Appellant contends that a number of important facts should lead the court to hold that entrapment was shown as a matter of law. (1) There was no evidence that the defendant had ever been a user of narcotics. (2) There was no evidence that he had any criminal record. (3) There was no evidence as to whether or not he made any profit from any of the sales for which he was convicted.
Although there is language in Sherman v. United States, supra, and Morales v. United States, 1958, 260 F.2d 939, which would indicate that such evidence or lack of it is important in considering whether there is entrapment, we do not feel that we can say that such a record establishes entrapment as a matter of law. Most of this evidence is negative evidence. It can be argued that it might tend to show that there was entrapment. If, however, this court should hold that it is necessary for the government to show some or all of these facts (prior addiction, criminal record, sales profit) in order to escape the defense of entrapment, it would in effect give the narcotic peddler "one free shot" before he could be convicted for his crimes.
Appellant lays his main stress on the fact that he was coerced, but it has been pointed out that there is conflicting evidence on this issue. The agents deny all coercion. It was for the jury to resolve the conflict, and it did so by believing the federal agents. We hold that it was proper to submit the issue of entrapment to the jury.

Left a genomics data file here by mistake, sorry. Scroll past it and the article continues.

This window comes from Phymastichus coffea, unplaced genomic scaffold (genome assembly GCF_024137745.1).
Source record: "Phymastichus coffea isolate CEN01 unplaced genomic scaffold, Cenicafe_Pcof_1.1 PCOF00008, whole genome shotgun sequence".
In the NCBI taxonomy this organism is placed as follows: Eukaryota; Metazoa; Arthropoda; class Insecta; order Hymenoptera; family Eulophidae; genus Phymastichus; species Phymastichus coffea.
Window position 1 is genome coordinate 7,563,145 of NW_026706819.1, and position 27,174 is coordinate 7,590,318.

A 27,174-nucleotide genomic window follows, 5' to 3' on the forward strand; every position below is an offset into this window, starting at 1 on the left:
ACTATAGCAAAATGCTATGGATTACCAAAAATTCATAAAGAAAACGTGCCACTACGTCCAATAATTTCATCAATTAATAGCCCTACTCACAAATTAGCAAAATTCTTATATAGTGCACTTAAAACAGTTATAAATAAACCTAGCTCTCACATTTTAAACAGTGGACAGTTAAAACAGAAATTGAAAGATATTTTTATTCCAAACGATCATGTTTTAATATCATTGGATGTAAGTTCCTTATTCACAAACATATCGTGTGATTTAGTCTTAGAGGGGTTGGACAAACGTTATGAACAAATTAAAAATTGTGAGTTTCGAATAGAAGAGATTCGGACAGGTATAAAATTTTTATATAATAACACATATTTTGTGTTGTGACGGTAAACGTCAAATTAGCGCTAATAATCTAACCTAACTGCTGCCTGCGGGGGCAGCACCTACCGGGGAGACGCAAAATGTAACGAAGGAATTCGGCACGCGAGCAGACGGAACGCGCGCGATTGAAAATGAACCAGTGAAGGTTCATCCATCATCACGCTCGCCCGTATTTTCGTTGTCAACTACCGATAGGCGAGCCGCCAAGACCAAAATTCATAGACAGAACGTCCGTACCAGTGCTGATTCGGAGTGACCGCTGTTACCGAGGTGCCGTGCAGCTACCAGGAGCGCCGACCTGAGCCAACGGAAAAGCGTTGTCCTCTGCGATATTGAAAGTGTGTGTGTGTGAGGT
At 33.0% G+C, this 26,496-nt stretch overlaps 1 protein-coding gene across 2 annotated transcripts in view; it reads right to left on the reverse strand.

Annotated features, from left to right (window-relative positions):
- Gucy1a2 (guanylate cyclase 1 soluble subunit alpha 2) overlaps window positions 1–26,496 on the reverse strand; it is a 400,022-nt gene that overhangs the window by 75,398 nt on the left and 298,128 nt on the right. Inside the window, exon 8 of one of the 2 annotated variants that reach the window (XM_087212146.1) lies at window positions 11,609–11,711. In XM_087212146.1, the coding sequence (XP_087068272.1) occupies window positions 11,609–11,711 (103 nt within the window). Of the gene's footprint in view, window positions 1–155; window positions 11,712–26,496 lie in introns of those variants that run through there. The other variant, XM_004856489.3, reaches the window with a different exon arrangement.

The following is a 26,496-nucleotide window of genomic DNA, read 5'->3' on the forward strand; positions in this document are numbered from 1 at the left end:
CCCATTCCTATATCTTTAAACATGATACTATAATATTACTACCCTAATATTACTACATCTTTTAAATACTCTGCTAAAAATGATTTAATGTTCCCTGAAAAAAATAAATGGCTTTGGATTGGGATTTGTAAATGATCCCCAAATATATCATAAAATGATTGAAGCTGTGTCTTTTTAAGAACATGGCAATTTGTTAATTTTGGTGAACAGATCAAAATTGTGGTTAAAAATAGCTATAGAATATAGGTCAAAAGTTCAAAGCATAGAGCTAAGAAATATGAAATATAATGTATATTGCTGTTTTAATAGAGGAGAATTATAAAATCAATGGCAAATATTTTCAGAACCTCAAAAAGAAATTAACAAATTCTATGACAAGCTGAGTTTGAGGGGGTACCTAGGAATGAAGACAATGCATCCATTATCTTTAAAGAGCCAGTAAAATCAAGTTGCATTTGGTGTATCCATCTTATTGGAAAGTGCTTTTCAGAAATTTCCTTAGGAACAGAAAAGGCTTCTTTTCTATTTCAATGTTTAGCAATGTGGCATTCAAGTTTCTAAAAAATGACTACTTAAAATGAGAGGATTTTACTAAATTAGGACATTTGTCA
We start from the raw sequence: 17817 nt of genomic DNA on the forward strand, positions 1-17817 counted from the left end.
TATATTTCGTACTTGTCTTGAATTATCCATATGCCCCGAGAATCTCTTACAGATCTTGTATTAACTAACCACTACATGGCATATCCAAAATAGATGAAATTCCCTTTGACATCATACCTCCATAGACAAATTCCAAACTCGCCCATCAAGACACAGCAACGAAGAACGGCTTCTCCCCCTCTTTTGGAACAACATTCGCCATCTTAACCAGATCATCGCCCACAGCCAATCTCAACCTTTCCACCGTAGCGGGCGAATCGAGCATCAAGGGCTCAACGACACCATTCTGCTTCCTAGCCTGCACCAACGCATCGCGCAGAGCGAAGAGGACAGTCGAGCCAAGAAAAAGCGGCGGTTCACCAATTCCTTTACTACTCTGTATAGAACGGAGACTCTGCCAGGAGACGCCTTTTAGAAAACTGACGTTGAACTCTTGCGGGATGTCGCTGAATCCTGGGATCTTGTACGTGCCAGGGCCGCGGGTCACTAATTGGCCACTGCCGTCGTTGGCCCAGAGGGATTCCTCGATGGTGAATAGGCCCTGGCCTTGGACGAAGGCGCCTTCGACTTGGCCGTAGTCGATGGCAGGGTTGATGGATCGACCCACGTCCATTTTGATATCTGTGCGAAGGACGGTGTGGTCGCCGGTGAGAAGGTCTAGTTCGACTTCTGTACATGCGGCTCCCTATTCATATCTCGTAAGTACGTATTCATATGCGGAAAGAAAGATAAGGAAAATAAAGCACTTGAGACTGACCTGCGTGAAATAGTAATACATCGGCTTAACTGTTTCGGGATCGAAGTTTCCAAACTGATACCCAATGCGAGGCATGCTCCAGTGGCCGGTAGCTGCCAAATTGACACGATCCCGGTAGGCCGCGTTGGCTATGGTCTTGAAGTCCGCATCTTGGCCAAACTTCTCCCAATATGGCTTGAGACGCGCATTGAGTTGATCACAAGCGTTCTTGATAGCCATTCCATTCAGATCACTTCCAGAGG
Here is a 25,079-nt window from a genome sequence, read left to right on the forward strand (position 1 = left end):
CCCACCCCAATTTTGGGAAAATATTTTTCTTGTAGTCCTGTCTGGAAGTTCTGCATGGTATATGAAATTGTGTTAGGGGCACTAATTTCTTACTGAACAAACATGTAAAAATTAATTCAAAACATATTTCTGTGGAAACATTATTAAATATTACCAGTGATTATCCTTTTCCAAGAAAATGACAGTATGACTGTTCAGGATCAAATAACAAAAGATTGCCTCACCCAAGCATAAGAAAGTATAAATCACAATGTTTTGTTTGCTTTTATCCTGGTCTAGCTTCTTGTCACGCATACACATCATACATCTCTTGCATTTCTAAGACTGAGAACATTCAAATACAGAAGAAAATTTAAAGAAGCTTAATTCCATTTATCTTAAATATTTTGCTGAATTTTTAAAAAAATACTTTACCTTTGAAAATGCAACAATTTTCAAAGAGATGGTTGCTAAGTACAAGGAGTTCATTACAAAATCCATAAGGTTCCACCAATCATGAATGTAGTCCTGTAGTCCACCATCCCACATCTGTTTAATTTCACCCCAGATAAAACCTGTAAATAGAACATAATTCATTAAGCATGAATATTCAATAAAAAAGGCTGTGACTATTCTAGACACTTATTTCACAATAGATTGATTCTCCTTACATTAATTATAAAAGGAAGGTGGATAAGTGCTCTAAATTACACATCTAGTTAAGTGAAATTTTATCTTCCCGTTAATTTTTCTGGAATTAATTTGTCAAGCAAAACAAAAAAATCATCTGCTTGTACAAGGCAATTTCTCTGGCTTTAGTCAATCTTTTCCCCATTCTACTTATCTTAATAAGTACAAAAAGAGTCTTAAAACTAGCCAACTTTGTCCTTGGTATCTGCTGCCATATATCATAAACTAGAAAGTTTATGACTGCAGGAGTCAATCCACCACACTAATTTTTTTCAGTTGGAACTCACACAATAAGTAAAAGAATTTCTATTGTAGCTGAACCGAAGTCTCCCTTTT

Appellant does not seriously contend that the district judge's instructions to the jury upon entrapment were in error. As an indication of this, the record shows the following colloquy between court and counsel prior to the instructions:
"The Court: The defendant Young has not requested an instruction on entrapment, but I assume that that is his defense.
"Mr. McMorris: May I state, Your Honor, we have prepared two such instructions but the one the court suggested is so excellent we feel it covers the proposition so I will not file the one I have prepared."
In addition to appellant's claim that the district court should have granted a judgment of acquittal upon the issue of entrapment, appellant contends that the district court erred in the giving of two instructions.
It will be remembered that appellant Young was tried jointly with one Mejia. While instructing the jury upon the meaning of possession under the statute, the court said:
"If you find that defendant Mejia did not at any time have actual or constructive possession of marijuana, as charged, then you should return a verdict of not guilty as to the defendant Mejia.
"Of course that would apply also to the defendant Young, but as I recall the testimony defendant Young admitted he had possession of the marijuana in each instance — actual physical possession at one time or another."